But, compliments aren’t all about our physical appearance and nor should they be.  We are multi-faceted beings who are so much more than our bodies.  Putting all our self-esteem into a transient, ever-changing thing such as looks is only ever going to lead to disappointment.  So, I challenge you to start noticing all the ways in which people pay you a compliment: they could tell you that you look beautiful, or they could spend their time with you.  They could listen to you intently, or they could praise your work.  Start being open to the ways in which people show you consideration and affection.

And then start to believe that you actually deserve it.  Accept compliments with dignity, and don’t deflect them away.  People’s words are meaningful, and people’s attention is special, and they wouldn’t give them to you if they didn’t think you were worth it.  There is a distinction between flattery and genuine compliments but trust your discernment and you will see that most people are coming from their hearts.  Allow these compliments to nourish your soul.  Let them fuel you as you pursue your dreams.  Realise that you have so much to offer, and are a source of light and joy in other people’s lives.

Believe it, accept it, and in turn spread your own compliments like flower petals everywhere you go.  When we allow this love to flow in and out of us in equal measure, the world will start to become a much happier place to exist.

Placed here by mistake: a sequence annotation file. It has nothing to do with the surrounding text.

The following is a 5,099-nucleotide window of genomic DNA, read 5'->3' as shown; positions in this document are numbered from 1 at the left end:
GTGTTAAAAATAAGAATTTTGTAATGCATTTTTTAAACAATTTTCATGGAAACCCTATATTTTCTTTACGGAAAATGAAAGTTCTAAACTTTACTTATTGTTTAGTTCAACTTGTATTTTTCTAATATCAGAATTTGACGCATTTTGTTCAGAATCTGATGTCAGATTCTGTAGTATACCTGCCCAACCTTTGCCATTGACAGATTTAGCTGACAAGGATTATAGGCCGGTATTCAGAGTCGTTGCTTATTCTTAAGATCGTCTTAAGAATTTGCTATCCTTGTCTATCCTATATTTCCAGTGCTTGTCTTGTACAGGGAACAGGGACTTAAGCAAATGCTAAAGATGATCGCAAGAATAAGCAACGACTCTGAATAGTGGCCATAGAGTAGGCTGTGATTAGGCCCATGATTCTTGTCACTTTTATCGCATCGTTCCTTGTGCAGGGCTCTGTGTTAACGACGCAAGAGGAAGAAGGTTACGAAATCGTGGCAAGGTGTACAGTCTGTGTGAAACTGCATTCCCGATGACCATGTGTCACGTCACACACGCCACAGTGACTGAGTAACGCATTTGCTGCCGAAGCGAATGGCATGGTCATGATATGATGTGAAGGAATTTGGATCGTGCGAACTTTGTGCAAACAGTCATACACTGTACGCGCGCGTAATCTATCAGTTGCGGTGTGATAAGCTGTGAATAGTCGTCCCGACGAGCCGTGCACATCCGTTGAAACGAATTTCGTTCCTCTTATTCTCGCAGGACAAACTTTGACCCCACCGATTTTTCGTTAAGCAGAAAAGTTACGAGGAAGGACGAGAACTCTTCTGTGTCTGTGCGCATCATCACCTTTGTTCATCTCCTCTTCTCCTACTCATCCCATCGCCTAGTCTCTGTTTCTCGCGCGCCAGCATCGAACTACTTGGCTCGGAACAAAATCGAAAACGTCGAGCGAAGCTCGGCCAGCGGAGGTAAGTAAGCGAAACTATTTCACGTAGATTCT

XoXo

Meditation For Examining Your Beliefs

This meditation appeared in my mind after writing last week’s post, Breaking Up With My Spiritual Guru, and I felt an strong desire to share it with you. I have come to realise that it is so important to take stock of your beliefs, and examine them to see whether they actually serve you and are aligned with your authentic self. If you feel called to, give this meditation a try.  I don’t think it matters where you are when you do it, so long as you are in a place where you will be undisturbed and feel able to go within.  I suggest that you read this through a couple of times beforehand to properly familiarise yourself with it, or you could record yourself reading it aloud and play it back.

***

You’re sitting on a golden beach with the sun gently warming your skin and the waves moving rhythmically upon the shore.  You are relaxed and peaceful.  This is a completely safe space: your own little cove, with lush vegetation at your back.

Next to you is a pile of pebbles and rocks. Each one of these stones represents a belief that you hold.  Take a moment to look at the pile as a whole.  How does it make you feel instinctively in your gut, in the seat of your power?

Now, begin to look closely at the stones.  What are their sizes and shapes? Perhaps some are angular, rough and sharp.  Perhaps some are rounded and smooth.  Perhaps some are chipped or cracked, or perhaps some are decorated with paintings or symbols.  How do they look to you?

Pick them up, one by one, and notice what belief they represent to you.  Don’t overthink this.  Go with your first thought or, if nothing comes up for you, put that stone aside and come back to it later. Take a close look at the stone and notice the details upon it, and most especially how it makes you feel to hold it.  Does it comfort you, light you up, or is it heavy and painful in your hand? Is it a stone that you would like to use as a strong foundation for your life? Is it a belief that will make you stronger, more empowered, more aligned with your true self?